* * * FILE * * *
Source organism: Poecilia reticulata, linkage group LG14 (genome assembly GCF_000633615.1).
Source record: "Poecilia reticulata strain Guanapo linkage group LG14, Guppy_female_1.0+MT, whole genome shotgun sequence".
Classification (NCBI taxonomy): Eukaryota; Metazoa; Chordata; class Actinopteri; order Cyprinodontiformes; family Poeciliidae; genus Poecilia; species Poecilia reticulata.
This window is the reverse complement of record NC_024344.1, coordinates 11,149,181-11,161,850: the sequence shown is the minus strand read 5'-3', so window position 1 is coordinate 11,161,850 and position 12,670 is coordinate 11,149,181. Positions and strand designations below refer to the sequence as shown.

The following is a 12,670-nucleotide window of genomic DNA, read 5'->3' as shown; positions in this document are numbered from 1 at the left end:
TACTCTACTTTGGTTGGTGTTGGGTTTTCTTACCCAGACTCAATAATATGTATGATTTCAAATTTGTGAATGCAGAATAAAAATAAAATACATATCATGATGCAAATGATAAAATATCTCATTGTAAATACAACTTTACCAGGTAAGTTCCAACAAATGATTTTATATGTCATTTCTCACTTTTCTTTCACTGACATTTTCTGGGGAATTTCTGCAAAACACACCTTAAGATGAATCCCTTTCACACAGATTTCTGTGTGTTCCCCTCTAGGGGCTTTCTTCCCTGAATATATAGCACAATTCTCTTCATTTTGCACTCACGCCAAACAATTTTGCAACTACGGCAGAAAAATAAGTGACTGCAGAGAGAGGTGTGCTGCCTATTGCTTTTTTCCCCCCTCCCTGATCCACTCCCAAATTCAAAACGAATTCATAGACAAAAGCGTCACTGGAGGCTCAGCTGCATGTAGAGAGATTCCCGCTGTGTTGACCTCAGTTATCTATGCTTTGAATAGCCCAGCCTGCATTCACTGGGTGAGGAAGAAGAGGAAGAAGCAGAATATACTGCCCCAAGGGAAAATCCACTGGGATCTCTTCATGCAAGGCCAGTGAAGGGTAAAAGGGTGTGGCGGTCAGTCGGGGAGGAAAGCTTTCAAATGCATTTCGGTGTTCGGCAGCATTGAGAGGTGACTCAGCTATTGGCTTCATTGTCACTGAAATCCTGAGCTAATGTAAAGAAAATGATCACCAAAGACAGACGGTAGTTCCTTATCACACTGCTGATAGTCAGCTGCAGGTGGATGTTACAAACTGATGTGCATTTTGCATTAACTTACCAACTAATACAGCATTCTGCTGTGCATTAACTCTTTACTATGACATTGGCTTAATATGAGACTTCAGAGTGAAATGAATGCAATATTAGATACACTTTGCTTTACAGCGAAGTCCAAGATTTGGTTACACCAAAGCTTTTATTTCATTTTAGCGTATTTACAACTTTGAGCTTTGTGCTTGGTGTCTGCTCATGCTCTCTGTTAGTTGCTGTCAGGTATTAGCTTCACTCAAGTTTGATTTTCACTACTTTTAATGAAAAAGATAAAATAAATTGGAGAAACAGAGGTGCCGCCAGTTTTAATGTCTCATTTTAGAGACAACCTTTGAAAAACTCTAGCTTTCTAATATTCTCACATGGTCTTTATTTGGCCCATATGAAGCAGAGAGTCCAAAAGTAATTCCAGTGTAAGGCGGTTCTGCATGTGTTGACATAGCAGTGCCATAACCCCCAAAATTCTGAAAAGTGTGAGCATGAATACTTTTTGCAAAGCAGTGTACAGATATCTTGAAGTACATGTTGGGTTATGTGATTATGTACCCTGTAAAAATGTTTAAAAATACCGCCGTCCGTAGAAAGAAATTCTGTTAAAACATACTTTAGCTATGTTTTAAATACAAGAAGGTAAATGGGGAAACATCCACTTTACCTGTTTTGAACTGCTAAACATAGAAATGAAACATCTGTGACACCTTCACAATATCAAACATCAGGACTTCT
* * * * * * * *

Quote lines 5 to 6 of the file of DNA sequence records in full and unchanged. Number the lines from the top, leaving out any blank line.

The following is a 12,670-nucleotide window of genomic DNA, read 5'->3' as shown; positions in this document are numbered from 1 at the left end:
TACTCTACTTTGGTTGGTGTTGGGTTTTCTTACCCAGACTCAATAATATGTATGATTTCAAATTTGTGAATGCAGAATAAAAATAAAATACATATCATGATGCAAATGATAAAATATCTCATTGTAAATACAACTTTACCAGGTAAGTTCCAACAAATGATTTTATATGTCATTTCTCACTTTTCTTTCACTGACATTTTCTGGGGAATTTCTGCAAAACACACCTTAAGATGAATCCCTTTCACACAGATTTCTGTGTGTTCCCCTCTAGGGGCTTTCTTCCCTGAATATATAGCACAATTCTCTTCATTTTGCACTCACGCCAAACAATTTTGCAACTACGGCAGAAAAATAAGTGACTGCAGAGAGAGGTGTGCTGCCTATTGCTTTTTTCCCCCCTCCCTGATCCACTCCCAAATTCAAAACGAATTCATAGACAAAAGCGTCACTGGAGGCTCAGCTGCATGTAGAGAGATTCCCGCTGTGTTGACCTCAGTTATCTATGCTTTGAATAGCCCAGCCTGCATTCACTGGGTGAGGAAGAAGAGGAAGAAGCAGAATATACTGCCCCAAGGGAAAATCCACTGGGATCTCTTCATGCAAGGCCAGTGAAGGGTAAAAGGGTGTGGCGGTCAGTCGGGGAGGAAAGCTTTCAAATGCATTTCGGTGTTCGGCAGCATTGAGAGGTGACTCAGCTATTGGCTTCATTGTCACTGAAATCCTGAGCTAATGTAAAGAAAATGATCACCAAAGACAGACGGTAGTTCCTTATCACACTGCTGATAGTCAGCTGCAGGTGGATGTTACAAACTGATGTGCATTTTGCATTAACTTACCAACTAATACAGCATTCTGCTGTGCATTAACTCTTTACTATGACATTGGCTTAATATGAGACTTCAGAGTGAAATGAATGCAATATTAGATACACTTTGCTTTACAGCGAAGTCCAAGATTTGGTTACACCAAAGCTTTTATTTCATTTTAGCGTATTTACAACTTTGAGCTTTGTGCTTGGTGTCTGCTCATGCTCTCTGTTAGTTGCTGTCAGGTATTAGCTTCACTCAAGTTTGATTTTCACTACTTTTAATGAAAAAGATAAAATAAATTGGAGAAACAGAGGTGCCGCCAGTTTTAATGTCTCATTTTAGAGACAACCTTTGAAAAACTCTAGCTTTCTAATATTCTCACATGGTCTTTATTTGGCCCATATGAAGCAGAGAGTCCAAAAGTAATTCCAGTGTAAGGCGGTTCTGCATGTGTTGACATAGCAGTGCCATAACCCCCAAAATTCTGAAAAGTGTGAGCATGAATACTTTTTGCAAAGCAGTGTACAGATATCTTGAAGTACATGTTGGGTTATGTGATTATGTACCCTGTAAAAATGTTTAAAAATACCGCCGTCCGTAGAAAGAAATTCTGTTAAAACATACTTTAGCTATGTTTTAAATACAAGAAGGTAAATGGGGAAACATCCACTTTACCTGTTTTGAACTGCTAAACATAGAAATGAAACATCTGTGACACCTTCACAATATCAAACATCAGGACTTCT